I first read about Orenburg shawls while surfing the Internet about 6 years ago, and I knew I would someday knit one, however, I would have to wait for a while since Orenburg yarn was not available in this country then. At about the same time, I was admiring a painting in the Seattle Art Museum when I realized that a woman standing in front of me was wearing just such a shawl. I actually followed her for a bit like a celebrity-obsessed fan trying to sneak peek at her shawl, most of which was hidden underneath her raincoat, with the part covering her head the only part visible. I was too shy to ask her about it; a missed opportunity.
Fast-forward to today: I promised myself that upon completion of Wisp and Trellis that I would start an Orenburg, so I ordered Orenburg yarn. I’m kind of a traditionalist, in the sense that when I make something associated with a traditional method, I try to make the first one fairly true to the traditional pattern, and I wanted to find natural white Orenburg yarn, but searching the Internet, all I found was dyed Orenburg yarn. Not just dyed, but multi-colored. Not what I had envisioned for my first Orenburg. So I bought 6 skeins of Cherry Tree Hill Orenburg Yarn in “Spring Frost” from Discontinued Brand Name Yarn, figuring that if I can’t buy the color I want, I might as well get it at a discounted price. Ironically, I was talking to my dental hygienist last week, she’s from a former Soviet Union state, and she said that Orenburg shawls are considered very special, and actually were quite the status symbol to older generations. According to her mother, a Russian bride might wear a red Orenburg shawl as a symbol of purity in a traditional-style wedding, but that’s assuming she could afford to buy one.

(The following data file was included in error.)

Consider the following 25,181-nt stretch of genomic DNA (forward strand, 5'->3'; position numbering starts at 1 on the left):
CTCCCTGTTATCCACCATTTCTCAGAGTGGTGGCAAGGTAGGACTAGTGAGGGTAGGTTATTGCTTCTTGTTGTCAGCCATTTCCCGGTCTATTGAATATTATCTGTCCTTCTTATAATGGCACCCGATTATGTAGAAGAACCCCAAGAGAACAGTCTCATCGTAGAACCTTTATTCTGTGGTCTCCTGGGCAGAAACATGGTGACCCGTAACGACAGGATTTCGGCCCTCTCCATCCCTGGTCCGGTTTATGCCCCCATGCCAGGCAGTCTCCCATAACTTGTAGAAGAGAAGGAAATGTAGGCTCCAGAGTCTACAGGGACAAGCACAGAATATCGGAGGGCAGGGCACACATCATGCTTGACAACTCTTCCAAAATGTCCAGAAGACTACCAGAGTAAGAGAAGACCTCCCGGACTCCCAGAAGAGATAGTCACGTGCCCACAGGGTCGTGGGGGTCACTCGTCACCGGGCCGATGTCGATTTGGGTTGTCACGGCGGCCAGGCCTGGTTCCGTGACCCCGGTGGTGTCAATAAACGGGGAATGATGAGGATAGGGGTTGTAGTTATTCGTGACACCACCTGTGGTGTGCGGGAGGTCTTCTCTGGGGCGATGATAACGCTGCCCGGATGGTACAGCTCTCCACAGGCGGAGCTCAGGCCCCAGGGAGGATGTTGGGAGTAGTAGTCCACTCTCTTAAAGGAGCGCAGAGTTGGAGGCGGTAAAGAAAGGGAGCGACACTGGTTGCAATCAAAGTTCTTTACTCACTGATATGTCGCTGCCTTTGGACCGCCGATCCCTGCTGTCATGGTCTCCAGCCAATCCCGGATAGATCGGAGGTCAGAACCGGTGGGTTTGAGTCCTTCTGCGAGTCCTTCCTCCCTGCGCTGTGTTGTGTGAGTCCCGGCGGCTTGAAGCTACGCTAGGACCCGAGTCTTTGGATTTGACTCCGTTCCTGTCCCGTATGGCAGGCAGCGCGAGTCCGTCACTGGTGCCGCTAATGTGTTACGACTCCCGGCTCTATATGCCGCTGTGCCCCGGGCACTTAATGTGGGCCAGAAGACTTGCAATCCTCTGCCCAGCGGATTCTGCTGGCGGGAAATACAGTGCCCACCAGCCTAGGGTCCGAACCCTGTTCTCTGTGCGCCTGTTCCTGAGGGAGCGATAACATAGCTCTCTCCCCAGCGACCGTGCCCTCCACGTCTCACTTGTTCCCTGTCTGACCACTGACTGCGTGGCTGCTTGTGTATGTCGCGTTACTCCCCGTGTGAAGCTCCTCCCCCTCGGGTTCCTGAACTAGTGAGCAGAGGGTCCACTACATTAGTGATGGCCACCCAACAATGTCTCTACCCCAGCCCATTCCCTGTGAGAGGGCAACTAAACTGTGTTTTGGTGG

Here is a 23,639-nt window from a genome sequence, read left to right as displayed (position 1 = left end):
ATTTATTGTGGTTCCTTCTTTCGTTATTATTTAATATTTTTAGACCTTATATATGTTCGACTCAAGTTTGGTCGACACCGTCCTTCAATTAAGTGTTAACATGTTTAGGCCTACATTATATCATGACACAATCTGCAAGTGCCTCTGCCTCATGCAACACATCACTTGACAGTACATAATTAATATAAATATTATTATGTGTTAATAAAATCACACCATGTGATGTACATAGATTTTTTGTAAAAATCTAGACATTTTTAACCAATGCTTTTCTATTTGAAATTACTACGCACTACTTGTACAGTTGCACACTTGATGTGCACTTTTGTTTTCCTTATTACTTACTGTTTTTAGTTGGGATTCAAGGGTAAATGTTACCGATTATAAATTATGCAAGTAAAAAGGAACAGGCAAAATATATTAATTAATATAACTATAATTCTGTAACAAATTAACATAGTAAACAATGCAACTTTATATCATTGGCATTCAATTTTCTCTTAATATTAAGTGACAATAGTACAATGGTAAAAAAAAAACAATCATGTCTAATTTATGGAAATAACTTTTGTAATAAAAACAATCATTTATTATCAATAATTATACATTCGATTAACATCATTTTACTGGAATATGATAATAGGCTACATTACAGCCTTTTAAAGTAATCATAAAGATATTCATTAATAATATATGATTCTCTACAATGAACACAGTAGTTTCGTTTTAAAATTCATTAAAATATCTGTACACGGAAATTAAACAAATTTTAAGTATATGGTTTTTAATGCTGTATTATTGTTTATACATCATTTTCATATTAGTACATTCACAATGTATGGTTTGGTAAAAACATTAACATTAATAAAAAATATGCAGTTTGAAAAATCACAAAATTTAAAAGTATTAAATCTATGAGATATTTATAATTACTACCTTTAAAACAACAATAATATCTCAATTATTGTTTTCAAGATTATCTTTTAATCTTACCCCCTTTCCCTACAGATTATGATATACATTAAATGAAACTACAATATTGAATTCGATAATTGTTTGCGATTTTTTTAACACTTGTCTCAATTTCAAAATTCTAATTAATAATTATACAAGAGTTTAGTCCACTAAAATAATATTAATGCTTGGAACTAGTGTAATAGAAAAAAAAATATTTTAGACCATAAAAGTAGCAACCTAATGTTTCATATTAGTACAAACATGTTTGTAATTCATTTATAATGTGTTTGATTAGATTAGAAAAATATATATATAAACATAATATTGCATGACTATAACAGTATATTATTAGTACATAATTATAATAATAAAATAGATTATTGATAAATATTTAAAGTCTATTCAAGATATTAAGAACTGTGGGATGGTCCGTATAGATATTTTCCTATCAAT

I can’t say that I am delighted with the colorway, it’s kind of a dirty gray with pink highlights, but in different lighting, it takes on different qualities.
I call the shawl Grand Duchess and she’s rather demanding. Addictive. She requires close attention at all times.
And she requires really good light to work in: the yarn is so light-colored and so fine that in some places it’s hard to see. I bought Knitpicks Options Harmony double-pointed 2.25 mm needles just for this, thinking that with the multi-colored wood, I’d have a better chance of seeing the stitches, and they do help most of the time.
So far, the yarn is what makes the project tricky. Really tricky. The mohair is loosely spun around a silk core and is very fragile. You know how it is said that knitting with mohair yarn is said to not be easily undone? I can say that is very much the case with Orenburg yarn. Every time I have to undo stitches, I hold my breath. I was going great guns on the border pattern a few days ago when I found a big hole about 30 rows down, and there was no way to try to fix it with a crochet hook as I did with Wisp. The mohair is so delicate that if I don’t catch the silk core stitches come undone, and it’s easy to miss the silk core among the fuzzy mohair fibers. The instructions say not to put the yarn on a ball-winder and to hand wind it instead, but I wound it super carefully.
The pattern: Medallion Square Shawl from The Gossamer Webs Design Collection by Galina Khmeleva.